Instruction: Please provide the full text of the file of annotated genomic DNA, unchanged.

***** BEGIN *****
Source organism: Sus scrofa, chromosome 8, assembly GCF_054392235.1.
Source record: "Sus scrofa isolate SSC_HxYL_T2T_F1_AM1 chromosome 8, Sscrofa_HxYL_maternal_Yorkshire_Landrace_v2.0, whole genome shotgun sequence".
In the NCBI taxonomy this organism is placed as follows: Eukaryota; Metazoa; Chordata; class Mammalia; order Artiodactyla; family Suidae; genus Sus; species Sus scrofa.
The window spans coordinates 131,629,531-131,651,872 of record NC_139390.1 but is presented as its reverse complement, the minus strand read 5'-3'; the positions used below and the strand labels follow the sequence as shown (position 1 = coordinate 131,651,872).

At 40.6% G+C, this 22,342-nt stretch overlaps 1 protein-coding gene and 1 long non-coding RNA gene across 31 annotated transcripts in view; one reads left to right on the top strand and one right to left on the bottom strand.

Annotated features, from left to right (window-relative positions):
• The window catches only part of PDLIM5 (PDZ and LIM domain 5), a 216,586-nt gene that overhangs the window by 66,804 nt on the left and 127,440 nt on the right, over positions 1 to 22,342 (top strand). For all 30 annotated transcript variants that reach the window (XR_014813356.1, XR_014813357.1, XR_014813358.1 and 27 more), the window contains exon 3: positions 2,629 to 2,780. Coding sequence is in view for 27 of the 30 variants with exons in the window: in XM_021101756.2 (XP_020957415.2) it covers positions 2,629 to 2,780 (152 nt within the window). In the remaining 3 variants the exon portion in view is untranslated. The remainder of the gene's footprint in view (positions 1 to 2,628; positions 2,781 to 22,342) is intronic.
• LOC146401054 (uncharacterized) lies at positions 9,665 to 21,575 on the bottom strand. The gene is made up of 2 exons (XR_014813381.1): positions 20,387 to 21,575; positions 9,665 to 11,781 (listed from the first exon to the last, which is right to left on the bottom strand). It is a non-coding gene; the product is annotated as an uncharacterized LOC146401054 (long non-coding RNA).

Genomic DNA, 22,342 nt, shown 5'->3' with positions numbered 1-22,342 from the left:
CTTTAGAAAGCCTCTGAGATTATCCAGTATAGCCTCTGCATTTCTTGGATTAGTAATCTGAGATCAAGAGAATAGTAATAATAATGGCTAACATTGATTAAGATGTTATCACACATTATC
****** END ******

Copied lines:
Source organism: Sus scrofa, chromosome 8, assembly GCF_054392235.1.
Source record: "Sus scrofa isolate SSC_HxYL_T2T_F1_AM1 chromosome 8, Sscrofa_HxYL_maternal_Yorkshire_Landrace_v2.0, whole genome shotgun sequence".
In the NCBI taxonomy this organism is placed as follows: Eukaryota; Metazoa; Chordata; class Mammalia; order Artiodactyla; family Suidae; genus Sus; species Sus scrofa.
The window spans coordinates 131,629,531-131,651,872 of record NC_139390.1 but is presented as its reverse complement, the minus strand read 5'-3'; the positions used below and the strand labels follow the sequence as shown (position 1 = coordinate 131,651,872).

At 40.6% G+C, this 22,342-nt stretch overlaps 1 protein-coding gene and 1 long non-coding RNA gene across 31 annotated transcripts in view; one reads left to right on the top strand and one right to left on the bottom strand.

Annotated features, from left to right (window-relative positions):
• The window catches only part of PDLIM5 (PDZ and LIM domain 5), a 216,586-nt gene that overhangs the window by 66,804 nt on the left and 127,440 nt on the right, over positions 1 to 22,342 (top strand). For all 30 annotated transcript variants that reach the window (XR_014813356.1, XR_014813357.1, XR_014813358.1 and 27 more), the window contains exon 3: positions 2,629 to 2,780. Coding sequence is in view for 27 of the 30 variants with exons in the window: in XM_021101756.2 (XP_020957415.2) it covers positions 2,629 to 2,780 (152 nt within the window). In the remaining 3 variants the exon portion in view is untranslated. The remainder of the gene's footprint in view (positions 1 to 2,628; positions 2,781 to 22,342) is intronic.
• LOC146401054 (uncharacterized) lies at positions 9,665 to 21,575 on the bottom strand. The gene is made up of 2 exons (XR_014813381.1): positions 20,387 to 21,575; positions 9,665 to 11,781 (listed from the first exon to the last, which is right to left on the bottom strand). It is a non-coding gene; the product is annotated as an uncharacterized LOC146401054 (long non-coding RNA).

Genomic DNA, 22,342 nt, shown 5'->3' with positions numbered 1-22,342 from the left:
CTTTAGAAAGCCTCTGAGATTATCCAGTATAGCCTCTGCATTTCTTGGATTAGTAATCTGAGATCAAGAGAATAGTAATAATAATGGCTAACATTGATTAAGATGTTATCACACATTATC